Frequently Asked Questions
1. Is there a fee to visit the monument?
Answer: No, there are no fees charged at the monument, but donations are always welcomed.
2. Is there cell phone service or a pay phone at the monument?
Answer: No, there is currently no cell phone service in the monument. The towns of Dayville, Spray, Mt. Vernon, John Day, and Fossil have cell service. There is a pay phone in Mitchell across from the general store.
3. Where can we dig for fossils?
Answer: Digging for fossils is not allowed within the monument, but fossil collecting is available to the public in the town of Fossil, behind Wheeler High School. For more information, check the Wheeler County web site here.
4. Were all these fossils found here?
Answer: All of the fossils on display at the monument were found in the large area that makes up the John Day Fossil Beds.
4. What are they doing in the laboratory?
Answer: Since this is a working research center, the paleontologists are actively doing fossil science in the lab. In the lab, they are usually either making replicas, "cleaning up" fossils, or working on display pieces.
5. What is the green rock?
Answer: There are both claystones and tuffs in the Turtle Cove layer that contain a blue-green mineral called celadonite that combines with what would otherwise be a white or tan rock. Many of the rock layers in the monument are also claystones and tuffs, just different colors (red, buff, and beige). This is because different volcanic eruptions, even from the same volcano, are always different. Each of the ash deposits have unique chemical compositions.
6. Do you have any dinosaurs? Why not?
Answer: We do not have any dinosaurs because this part of the country was beneath the Pacific Ocean. The area has been highly volcanically active since then, and the land has been built up out of the ocean during the Age of Mammals.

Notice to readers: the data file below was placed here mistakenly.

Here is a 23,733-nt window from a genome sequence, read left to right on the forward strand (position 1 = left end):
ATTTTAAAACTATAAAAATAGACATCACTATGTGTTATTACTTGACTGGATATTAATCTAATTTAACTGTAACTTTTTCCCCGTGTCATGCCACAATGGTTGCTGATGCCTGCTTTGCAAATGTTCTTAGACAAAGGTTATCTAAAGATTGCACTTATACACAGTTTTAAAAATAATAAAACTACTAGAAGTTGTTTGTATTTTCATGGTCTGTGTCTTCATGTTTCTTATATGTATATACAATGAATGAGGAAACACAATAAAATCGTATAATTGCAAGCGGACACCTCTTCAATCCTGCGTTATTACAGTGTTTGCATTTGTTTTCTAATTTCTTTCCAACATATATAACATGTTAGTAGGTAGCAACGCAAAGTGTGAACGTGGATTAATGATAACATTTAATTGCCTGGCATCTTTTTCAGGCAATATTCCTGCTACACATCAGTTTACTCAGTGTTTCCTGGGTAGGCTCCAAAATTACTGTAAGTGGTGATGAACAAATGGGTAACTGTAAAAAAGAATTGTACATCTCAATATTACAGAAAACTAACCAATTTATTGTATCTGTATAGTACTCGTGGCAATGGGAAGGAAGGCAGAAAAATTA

7. Are you still doing digs? Where?
Answer: Yes. Our team of paleontologists frequently does field work. There are more than 750 fossil sites within the John Day Basin. Within these sites scientists have found more than 2200 species of plants and animals, adding up to more than 35,000 specimens in the collections.
8. Is there any danger of rattlesnakes here?
Answer: We are in rattlesnake country. It is best to be cautious and stay on existing trails. There are many species of snake here, and most snakes you will see are not rattlers. If you see a snake, just back away slowly to let them know you mean no harm.
9. Is there any place to camp around here?
Answer: There are no campsites within the monument, but there are many in surrounding communities, national forests, and on BLM land. Check out our campground page for more information.
10. Who was John Day?
John Day Fossil Beds National Monument is named after the river and not the man. Still, how was the river named?
John Day was born in Culpepper County, Virginia, in about 1770. In 1810, at the age of 40, he joined an overland expedition to establish a fur trading post at the mouth of the Columbia River. The party became divided and widely separated. Experiencing hardships, John Day's group dwindled to two people.
He and Ramsey Crooks eventually reached the mouth of the Mah-hah River along the Columbia. There, an unknown group of Native Americans took everything they had, including their clothes. They were rescued and reached Astoria (Oregon) in 1812, where John Day settled nearby.
Due to this incident, people traveling along the Columbia River would point out the mouth of the river where John Day was robbed. By the 1850's, the Mah-hah River was referred to and renamed the John Day River. John Day never found a fossil or even visited this area.
Interested in printing out some of the most common questions that people have while they are visiting? Download our Frequently Asked Questions handout. This pdf file is designed to be printed on legal (8.5x14 inch) paper. Paper copies are also available at the Thomas Condon Paleontology Center.
Did You Know?
The fossil leaves found at the Painted Hills represent an assemblage of broad-leaf deciduous trees that were growing on the edge of lakes and streams.